The International Air Transport Association (IATA) has announced global passenger traffic results for October showing that demand, measured in revenue passenger kilometres, rose 7.2 per cent compared to the same month last year.
Capacity grew 6.2 per cent and load factor climbed 0.8 percentage point to 80.8 per cent, which was a record for the month.
October’s performance was a strong bounce-back after the hurricane-related disruptions in September. Domestic and international travel growth largely was in balance.
“As expected, the recent severe weather in the Americas region had only a temporary impact on the healthy travel demand we have seen this year, and we remain on course for another year of above-trend growth,” said Alexandre de Juniac, IATA’s director general and CEO.
October international passenger demand rose 7.3 per cent compared to October 2016, which was an improvement compared to the 6.6 per cent demand increase for September. Airlines in all regions recorded growth. Total capacity climbed 6 per cent, and load factor increased 1 percentage point to 79.4 per cent.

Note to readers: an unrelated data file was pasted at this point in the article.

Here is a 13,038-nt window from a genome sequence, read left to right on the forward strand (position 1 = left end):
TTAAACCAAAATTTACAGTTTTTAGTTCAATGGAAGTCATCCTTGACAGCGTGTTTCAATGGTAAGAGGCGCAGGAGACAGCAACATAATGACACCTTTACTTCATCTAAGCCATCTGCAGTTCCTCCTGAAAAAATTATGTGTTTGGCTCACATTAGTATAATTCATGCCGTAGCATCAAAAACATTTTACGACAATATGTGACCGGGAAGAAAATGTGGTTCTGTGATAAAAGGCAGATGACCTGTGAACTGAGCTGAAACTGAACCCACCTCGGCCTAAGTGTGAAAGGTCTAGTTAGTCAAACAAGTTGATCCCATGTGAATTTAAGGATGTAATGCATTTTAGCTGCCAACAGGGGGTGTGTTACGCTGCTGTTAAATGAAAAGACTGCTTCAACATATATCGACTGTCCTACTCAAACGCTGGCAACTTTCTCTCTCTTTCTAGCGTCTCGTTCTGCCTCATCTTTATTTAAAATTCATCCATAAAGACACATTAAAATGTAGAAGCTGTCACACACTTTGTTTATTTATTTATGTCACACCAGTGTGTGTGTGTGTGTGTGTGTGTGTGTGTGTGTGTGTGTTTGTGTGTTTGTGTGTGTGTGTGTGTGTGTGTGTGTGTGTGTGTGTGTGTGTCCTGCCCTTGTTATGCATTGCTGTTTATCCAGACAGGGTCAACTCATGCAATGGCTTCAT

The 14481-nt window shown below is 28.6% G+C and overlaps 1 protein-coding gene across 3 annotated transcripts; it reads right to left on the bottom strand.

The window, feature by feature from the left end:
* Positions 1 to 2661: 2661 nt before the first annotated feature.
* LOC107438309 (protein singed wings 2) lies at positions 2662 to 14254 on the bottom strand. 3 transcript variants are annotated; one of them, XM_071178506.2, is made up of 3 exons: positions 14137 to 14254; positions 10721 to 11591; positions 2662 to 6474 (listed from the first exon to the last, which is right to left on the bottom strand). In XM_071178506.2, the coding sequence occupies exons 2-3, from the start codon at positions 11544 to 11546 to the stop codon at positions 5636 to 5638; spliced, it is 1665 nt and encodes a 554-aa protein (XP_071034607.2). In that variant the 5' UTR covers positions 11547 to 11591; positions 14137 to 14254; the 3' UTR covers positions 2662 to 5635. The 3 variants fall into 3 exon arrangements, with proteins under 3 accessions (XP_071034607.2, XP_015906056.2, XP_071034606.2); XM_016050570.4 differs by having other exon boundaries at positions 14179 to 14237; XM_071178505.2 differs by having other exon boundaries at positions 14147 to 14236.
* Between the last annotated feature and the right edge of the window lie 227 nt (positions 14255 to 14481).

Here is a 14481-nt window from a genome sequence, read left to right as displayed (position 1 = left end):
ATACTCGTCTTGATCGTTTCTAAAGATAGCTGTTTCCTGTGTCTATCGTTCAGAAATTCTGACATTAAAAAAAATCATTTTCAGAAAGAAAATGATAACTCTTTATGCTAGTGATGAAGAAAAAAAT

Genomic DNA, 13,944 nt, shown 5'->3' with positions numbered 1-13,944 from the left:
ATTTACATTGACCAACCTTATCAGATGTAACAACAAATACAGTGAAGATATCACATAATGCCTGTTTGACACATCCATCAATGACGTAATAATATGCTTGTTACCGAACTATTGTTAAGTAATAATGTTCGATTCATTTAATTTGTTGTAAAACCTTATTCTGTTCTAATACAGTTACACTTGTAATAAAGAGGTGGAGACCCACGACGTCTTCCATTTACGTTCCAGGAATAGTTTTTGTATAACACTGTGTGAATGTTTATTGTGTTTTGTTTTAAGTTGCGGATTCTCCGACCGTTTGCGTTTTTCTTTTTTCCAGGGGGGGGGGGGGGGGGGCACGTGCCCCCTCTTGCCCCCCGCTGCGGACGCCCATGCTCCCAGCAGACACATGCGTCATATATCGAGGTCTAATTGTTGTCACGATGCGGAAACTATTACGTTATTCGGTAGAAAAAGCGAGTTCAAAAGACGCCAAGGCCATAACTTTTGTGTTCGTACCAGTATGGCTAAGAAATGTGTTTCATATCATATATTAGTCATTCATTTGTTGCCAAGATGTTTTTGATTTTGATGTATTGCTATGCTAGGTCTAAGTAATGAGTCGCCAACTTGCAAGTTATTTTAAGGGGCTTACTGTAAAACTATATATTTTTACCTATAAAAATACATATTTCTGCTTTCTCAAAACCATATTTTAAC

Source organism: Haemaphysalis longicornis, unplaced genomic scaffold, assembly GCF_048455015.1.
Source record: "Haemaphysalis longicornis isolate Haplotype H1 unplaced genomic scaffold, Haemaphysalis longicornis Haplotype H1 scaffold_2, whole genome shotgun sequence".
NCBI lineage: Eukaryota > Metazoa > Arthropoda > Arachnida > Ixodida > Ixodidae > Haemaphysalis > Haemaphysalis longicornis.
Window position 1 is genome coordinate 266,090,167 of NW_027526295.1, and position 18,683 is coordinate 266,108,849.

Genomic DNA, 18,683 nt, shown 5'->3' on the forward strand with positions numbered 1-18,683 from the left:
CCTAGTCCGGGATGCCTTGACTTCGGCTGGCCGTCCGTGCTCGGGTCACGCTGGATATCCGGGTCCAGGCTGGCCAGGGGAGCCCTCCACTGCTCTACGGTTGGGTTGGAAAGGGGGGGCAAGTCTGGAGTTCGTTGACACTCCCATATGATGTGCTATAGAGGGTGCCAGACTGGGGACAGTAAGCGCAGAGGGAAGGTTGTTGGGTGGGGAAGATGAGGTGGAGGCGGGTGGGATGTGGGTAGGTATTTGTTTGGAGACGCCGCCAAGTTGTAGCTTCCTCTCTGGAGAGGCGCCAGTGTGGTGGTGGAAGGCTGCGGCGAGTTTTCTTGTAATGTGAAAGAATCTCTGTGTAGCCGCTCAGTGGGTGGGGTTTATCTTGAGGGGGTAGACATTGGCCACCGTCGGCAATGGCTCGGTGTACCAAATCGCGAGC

Asia-Pacific airlines led all regions with traffic growth of 10.3 per cent compared to the year-ago period, which was up from an 8.7 per cent rise in September. Capacity climbed 8.4 per cent and load factor rose 1.3 percentage points to 78.0 per cent. Seasonally adjusted passenger volumes are rising at an annualised rate of 8-9 per cent, supported by the solid regional economic backdrop and strong growth in the number of connections.